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Top 10 Vintage Style Watches

Retro is all the rage in watchmaking this year, as brands unveil vintage-inspired watches that are turning heads.

The old saying “Everything old is new again,” was perhaps never as true as now. Today’s top watch brands are looking to their roots for inspiration in watch design that strikes a chord with today’s thinking. As customers are looking for items with a genuine authenticity about them, the concept of unveiling reiterations of yesteryear watches has caught on.  Interestingly enough, these retro-style watches span decades. Some brands are recalling eras that range as far back as the 1920s and 1930s and as recently as the 1980s. The best vintage style watches, though, are those that have an immediate nostalgic look. Here we take a closer look at 10 top vintage-style watches.

Montblanc Heritage GMT – $2,850 – $3,060

Boasting an in-house-made automatic movement (caliber MB 24.05) this Montblanc Heritage GMT exudes vintage appeal thanks to its magnificent dial.  Indicating hours, minutes, central seconds, and a second-time-zone, the white dial with an outer 24-hour track in vintage blue (with color-coordinated blue GMT arrow hand) is clean and easy to read – much like the watches of the past. The numerals and hour markers are also defined on a silvered chapter ring for added distinction. The 40 mm size is also indicative of the retro trend, as it is slightly smaller than today’s larger 42mm and 44mm sizes. Even it’s great price reminds us of the past.

Montblanc Heritage GMT
Montblanc Heritage GMT
Montblanc Heritage GMT
Montblanc Heritage GMT

Montblanc Heritage GMT
Montblanc Heritage GMT

Tudor Black Bay Fifty-Eight, Navy Blue – $3,375 fabric strap

Recalling – almost exactly – it’s first blue Tudor Black Bay watch released in 1969, Tudor updates the iconic model with a new automatic movement that is a COSC-certified chronometer, and some other features that bring it into the 21st century (including SuperLuminova® hands and markers). However, it remains true to the blue color Tudor used initially and that the French Navy turned to for its dive watches in the 1970s, and the 39mm size. The name of the watch – Fifty-Eight – refers to the year 1958, when the first Black Bay dive watches water resistant to 200 meters made their debut. It also features the brand’s iconic “snowflake” hands.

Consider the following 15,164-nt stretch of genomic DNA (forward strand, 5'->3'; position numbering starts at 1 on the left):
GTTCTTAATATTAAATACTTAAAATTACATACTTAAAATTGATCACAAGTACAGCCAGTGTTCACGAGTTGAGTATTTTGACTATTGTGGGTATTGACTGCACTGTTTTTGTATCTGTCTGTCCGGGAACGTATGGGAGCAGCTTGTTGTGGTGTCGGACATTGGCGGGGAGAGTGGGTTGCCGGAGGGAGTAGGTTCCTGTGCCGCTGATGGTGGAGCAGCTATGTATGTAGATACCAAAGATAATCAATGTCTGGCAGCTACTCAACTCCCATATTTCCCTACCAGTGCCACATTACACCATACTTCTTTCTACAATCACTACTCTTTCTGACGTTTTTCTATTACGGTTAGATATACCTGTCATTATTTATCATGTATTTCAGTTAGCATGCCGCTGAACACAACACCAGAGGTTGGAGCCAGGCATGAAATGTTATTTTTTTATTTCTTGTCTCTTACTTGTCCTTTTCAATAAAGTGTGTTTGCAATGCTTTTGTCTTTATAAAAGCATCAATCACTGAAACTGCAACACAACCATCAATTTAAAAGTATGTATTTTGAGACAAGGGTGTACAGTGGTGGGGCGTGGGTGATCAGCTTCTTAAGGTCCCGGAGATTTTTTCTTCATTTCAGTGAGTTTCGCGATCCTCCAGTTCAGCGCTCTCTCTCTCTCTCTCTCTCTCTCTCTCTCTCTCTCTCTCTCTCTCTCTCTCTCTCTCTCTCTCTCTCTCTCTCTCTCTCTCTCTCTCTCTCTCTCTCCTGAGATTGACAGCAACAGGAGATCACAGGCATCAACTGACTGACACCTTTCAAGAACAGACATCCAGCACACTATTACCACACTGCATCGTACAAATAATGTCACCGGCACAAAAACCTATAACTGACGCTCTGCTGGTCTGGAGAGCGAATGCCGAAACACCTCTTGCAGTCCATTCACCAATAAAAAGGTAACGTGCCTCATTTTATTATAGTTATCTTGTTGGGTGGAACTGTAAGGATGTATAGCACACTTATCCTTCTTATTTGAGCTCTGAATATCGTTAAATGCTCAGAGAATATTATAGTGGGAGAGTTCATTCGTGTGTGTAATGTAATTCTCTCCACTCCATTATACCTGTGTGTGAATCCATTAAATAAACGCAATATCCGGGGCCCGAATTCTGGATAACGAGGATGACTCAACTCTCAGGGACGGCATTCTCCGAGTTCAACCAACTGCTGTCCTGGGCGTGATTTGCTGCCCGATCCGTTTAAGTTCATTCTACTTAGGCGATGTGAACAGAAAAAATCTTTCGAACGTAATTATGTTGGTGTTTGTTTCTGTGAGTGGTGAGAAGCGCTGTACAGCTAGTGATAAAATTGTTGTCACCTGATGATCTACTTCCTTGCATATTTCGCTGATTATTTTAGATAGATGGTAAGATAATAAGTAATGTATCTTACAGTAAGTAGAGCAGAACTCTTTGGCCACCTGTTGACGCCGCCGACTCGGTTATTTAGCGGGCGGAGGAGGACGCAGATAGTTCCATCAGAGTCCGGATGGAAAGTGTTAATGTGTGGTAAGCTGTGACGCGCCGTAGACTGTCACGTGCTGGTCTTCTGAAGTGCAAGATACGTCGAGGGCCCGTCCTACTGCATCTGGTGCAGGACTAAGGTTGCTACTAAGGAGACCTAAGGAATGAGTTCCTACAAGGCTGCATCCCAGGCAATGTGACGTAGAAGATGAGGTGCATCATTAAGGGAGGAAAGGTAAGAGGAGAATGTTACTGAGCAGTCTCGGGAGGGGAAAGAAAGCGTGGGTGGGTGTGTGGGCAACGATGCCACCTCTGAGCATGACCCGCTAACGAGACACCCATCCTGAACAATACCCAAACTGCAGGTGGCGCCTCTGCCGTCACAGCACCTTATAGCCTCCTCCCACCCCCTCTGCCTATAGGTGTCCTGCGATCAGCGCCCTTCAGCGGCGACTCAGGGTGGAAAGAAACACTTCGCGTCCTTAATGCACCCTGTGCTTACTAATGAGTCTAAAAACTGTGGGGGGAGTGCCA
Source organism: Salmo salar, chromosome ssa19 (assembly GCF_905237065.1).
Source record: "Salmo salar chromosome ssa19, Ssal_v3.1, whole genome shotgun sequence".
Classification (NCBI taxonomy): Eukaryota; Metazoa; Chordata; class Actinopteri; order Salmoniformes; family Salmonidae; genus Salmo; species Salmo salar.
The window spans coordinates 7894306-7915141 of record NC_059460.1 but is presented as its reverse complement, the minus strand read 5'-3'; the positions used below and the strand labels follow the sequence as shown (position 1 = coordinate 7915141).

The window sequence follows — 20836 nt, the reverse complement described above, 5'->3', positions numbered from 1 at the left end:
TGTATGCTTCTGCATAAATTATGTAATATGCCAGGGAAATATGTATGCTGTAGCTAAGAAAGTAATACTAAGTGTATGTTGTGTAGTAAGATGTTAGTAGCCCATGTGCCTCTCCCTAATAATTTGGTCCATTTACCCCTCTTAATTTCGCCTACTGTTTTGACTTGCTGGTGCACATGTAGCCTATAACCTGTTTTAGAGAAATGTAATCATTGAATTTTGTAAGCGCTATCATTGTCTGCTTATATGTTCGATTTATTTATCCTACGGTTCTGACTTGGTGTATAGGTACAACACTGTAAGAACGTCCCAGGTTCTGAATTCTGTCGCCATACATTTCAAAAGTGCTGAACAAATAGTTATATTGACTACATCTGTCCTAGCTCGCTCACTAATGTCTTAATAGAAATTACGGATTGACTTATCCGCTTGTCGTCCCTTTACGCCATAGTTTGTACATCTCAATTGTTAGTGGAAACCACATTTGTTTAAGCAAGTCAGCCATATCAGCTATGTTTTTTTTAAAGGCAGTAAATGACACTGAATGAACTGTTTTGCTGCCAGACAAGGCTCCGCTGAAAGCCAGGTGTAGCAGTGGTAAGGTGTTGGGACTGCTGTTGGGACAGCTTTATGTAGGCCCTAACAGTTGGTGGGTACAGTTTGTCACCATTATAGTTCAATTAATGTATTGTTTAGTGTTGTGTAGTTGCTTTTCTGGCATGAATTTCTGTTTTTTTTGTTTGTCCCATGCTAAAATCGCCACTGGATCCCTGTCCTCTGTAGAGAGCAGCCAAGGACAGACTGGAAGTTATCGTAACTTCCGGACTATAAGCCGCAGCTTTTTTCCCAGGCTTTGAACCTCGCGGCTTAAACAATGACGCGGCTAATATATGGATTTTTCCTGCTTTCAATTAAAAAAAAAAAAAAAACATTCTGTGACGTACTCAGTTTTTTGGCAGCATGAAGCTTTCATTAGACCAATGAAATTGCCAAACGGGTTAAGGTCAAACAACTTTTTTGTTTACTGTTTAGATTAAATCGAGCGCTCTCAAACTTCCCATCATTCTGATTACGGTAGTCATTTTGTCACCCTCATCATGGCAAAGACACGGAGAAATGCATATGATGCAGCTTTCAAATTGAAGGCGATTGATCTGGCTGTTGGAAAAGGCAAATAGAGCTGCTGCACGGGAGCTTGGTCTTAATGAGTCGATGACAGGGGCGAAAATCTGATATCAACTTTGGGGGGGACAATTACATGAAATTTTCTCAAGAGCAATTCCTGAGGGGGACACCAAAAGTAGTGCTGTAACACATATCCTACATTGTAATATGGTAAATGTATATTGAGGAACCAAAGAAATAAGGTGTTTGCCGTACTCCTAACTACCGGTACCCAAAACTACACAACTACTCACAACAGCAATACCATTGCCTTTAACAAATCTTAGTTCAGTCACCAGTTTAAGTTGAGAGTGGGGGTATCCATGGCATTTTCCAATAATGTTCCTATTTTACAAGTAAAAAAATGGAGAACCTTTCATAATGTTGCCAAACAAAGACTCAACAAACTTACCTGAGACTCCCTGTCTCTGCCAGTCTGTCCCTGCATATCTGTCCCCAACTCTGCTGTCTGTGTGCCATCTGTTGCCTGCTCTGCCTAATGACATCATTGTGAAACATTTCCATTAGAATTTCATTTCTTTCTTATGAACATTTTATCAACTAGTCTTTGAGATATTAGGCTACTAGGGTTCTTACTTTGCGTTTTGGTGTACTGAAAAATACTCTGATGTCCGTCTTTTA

Tudor Black Bay Ffity-Eight old and new
Tudor Black Bay Fifty-Eight old and new

Longines Spirit Collection – $2,150

Fashioned after an iconic watch from Longines, the new Spirit watch (with 11 models in the 2020 Heritage line-up) recalls the 1920’s and ‘30’s with its aviation-inspired looks. The brand has a long history with aviation and equipped pilots such as Charles Lindbergh and Amelia Earhart with its watches. (It later worked with Lindbergh to create the Charles Lindbergh Hour Angle Watch.)  Powered by an updated automatic mechanical movement with high-tech silicon balance spring, this chronograph version is highly legible and features updated Super-LumiNova hands and numerals.

Longines Spirit Collection
Longines Spirit Collection

Corum Admiral 42 Bronze

Corum first released its Admiral collection of watches to the world 60 years ago in 1960. The watches were an instant hit thanks to the nautical pennants that graced the dial. The watch remains an icon in the watch world, but Corum is regularly updating it. The newest Admiral 42mm bronze watches – with blue or green dials – are naturally inspired by the originals and pay tribute to the brass found on maritime sailing vessels. The 12 pennants are crafted in gold and the hands are Super-LumiNova coated. An automatic movement powers the watch.

Corum Admiral Automatic Bronze
Corum Admiral Automatic Bronze

Jaeger-LeCoultre Reverso Classic Small Duetto – $9,200

Perhaps no other vintage-style watch is as iconic as the Jaeger-LeCoultre Reverso. Offering vintage style for women or for men, the Reverso rectangular cased watch is inspired by the first ones made in the 1930s when polo players asked the brand to create a watch that wouldn’t get damaged during play. The solution: a watch with a reversible dial that showed the time on one side and could pull out, swivel, and reverse to hide the time dial and reveal a metal back. Today, the Reverso has been reinvented over and over. This version, the Reverso Classic Small Duetto in stainless steel features a different dial on either side.